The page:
I can never say enough good things about Schecter. Every Schecter bass or guitar I’ve ever owned or played was a great instrument. I’ve said it before, but I truly believe Schecters are the best bargains out there in the guitar world. The Schecter Stilletto bass lives up to that hype. I was lucky enough to have one of these babies in my possession for a while, and it was an amazing bass.
However, I have to admit I’m cheating a little here. One of the main goals of my articles is to help musicians find good gear for reasonable prices.
If you find a good deal your might be able to grab the Schecter Stiletto Custom 4 bass for around $500, but it usually goes for a couple bucks over that. It’s worth it, but if you simply can’t swing it check out the Stiletto Extreme instead.
The Stiletto Custom 4 features a mahogany body with a maple/walnut top and a maple/walnut flame top with a 24-fret rosewood fretboard. The pickups are EMG-35HZs, controlled by a 2-band EQ plus volume and blend knobs.
Note: The Stiletto Custom is available as a 5-string and 6-string bass too!
What I Like: The EMG pickups are solid on a guitar at this price point, but that’s what Schecter does. I also love the look of the natural-finished version of this bass. Very nice.
What I Don’t Like: Three-band EQ would have been nice, but that’s just my personal preference.
Washburn Taurus T24
Surprised to see Washburn here? You shouldn’t be. This is company that used to have a much higher profile for sure, but they are still turning out great gear, especially in the bass guitar department. The Taurus T24 is a pretty good example of this, and I’m not the only one who thinks so either. According to Washburn's website, this bass won an Editor’s Choice Award for outstanding construction from Bass Player Magazine. That alone makes it a solid choice for best bass under $500.
Like the ESP LTD above, this is a bass that looks great thanks to some smart build techniques. It has neck-thru-body construction with a mahogany body and mahogany/maple neck, with a 24-fret rosewood fingerboard.
A pair of custom J-style pickups with passive electronics will set this bass apart from some of the other basses listed above. If you like the modern style and construction but prefer the sound of a passive bass, this is a great option.
Note: The Taurus T25 is the 5-string version of this bass.
What I Like: Beautiful looks and solid build quality.
What I Don’t Like: I’m on the fence about passive electronics here, but people seem to really like the sound of this bass.
Fender Blacktop Precision Bass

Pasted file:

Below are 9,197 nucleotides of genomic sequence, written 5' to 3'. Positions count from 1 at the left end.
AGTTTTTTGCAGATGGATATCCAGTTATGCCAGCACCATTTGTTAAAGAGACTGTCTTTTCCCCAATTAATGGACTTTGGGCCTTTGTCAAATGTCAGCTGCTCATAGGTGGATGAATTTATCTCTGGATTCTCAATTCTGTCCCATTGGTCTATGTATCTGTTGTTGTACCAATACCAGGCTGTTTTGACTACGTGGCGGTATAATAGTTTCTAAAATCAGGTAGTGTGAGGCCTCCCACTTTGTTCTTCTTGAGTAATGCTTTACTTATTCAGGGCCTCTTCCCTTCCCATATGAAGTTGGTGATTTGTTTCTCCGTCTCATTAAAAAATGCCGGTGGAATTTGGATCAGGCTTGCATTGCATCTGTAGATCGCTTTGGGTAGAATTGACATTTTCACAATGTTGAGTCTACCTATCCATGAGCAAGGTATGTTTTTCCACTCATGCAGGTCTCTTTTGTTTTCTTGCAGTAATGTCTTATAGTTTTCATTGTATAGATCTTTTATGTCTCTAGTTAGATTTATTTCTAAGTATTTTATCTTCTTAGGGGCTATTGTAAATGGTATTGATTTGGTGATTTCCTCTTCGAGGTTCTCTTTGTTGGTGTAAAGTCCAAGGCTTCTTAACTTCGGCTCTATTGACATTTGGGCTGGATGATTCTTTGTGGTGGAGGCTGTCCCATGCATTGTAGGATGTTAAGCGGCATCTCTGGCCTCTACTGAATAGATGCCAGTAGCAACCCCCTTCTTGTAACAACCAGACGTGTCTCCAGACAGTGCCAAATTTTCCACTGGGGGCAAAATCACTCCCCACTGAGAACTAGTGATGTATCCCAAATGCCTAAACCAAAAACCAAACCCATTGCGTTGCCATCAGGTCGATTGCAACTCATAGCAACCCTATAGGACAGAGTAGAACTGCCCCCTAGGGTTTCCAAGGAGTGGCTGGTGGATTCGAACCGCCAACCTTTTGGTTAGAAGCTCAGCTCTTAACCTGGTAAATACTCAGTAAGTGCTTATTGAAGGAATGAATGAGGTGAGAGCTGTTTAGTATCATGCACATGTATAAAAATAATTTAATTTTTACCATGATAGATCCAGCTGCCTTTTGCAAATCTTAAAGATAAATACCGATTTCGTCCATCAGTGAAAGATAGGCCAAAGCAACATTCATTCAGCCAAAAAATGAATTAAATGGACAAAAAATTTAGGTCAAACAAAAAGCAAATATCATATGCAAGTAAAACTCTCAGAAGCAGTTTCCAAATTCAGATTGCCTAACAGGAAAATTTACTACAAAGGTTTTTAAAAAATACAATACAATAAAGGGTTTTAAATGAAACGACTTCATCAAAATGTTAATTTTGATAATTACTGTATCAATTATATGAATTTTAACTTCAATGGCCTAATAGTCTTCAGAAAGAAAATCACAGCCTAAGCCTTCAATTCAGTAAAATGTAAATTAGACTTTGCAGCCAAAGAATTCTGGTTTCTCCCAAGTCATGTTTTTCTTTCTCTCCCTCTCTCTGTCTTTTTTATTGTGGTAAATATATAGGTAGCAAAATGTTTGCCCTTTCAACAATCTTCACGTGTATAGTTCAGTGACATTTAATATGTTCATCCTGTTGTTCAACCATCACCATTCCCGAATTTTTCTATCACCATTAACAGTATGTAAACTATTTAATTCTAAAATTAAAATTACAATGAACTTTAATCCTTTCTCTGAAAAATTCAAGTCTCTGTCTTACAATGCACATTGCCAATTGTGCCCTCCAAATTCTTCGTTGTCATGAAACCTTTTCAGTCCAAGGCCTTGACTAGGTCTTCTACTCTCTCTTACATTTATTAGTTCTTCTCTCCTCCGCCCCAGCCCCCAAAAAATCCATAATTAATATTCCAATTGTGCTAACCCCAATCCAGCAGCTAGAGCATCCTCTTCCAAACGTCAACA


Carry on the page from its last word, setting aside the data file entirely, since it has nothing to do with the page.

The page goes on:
You didn’t think I’d get through any best-bass list without mentioning Fender, did you? Unfortunately, the days when you could land a Standard MIM Jazz or Precision Bass for under $500 appear to be gone. But the Blacktop Precision Bass will come in under your budget, and offers some interesting upgrades to the standard Precision Bass motif.
The first thing you are going to notice is the big, beefy Blacktop humbuckers. These pickups are more aggressive and higher output than what you’d normally see on any P-bass. Sound is controlled by a Jazz-bass style setup of two volume and one passive tone knobs. The body is alder, and the neck is maple with a 20-fret rosewood fingerboard.
What we have here is a jacked-up Precision Bass. If you love the P-bass but want more power, consider this bad boy.
Note: There is also a Jazz Bass version of the Blacktop Bass.
What I Like: The pickups just look and sound mean.
What I Don’t Like: What’s with the plastic knobs? I’d be swapping those out for chrome knurled knobs.
Choosing Your Bass
As you can see, you have some powerful options if you are a bassist on a budget. You how do you decide? Fortunately for me that’s your problem! But it’s a good problem to have, and I can tell you what I’d choose.
If I were playing in a metal band I’d look at the Ibanez or the ESP LTD. Both have thin, fast necks and very flexible tone shaping. I’d also think about the Fender, if I wanted a passive bass.
For jazz or smooth, mellow rock tones I’d be leaning toward the Washburn. I like the passive electronics with that choice of tonewoods.
For a hard-driving rock bass the Fender Backtop would be tough to pass up. I love Precision Basses and those humbuckers are just nasty.
The award for best overall bass, and best bass for the money, goes to the Schecter. From rock to jazz to metal, if I needed a high-quality instrument to get it all done this would be my choice. The Ibanez would be a runner-up.
But that’s just my opinion. I’ve shown you the best bass guitars for under $500. What will you decide?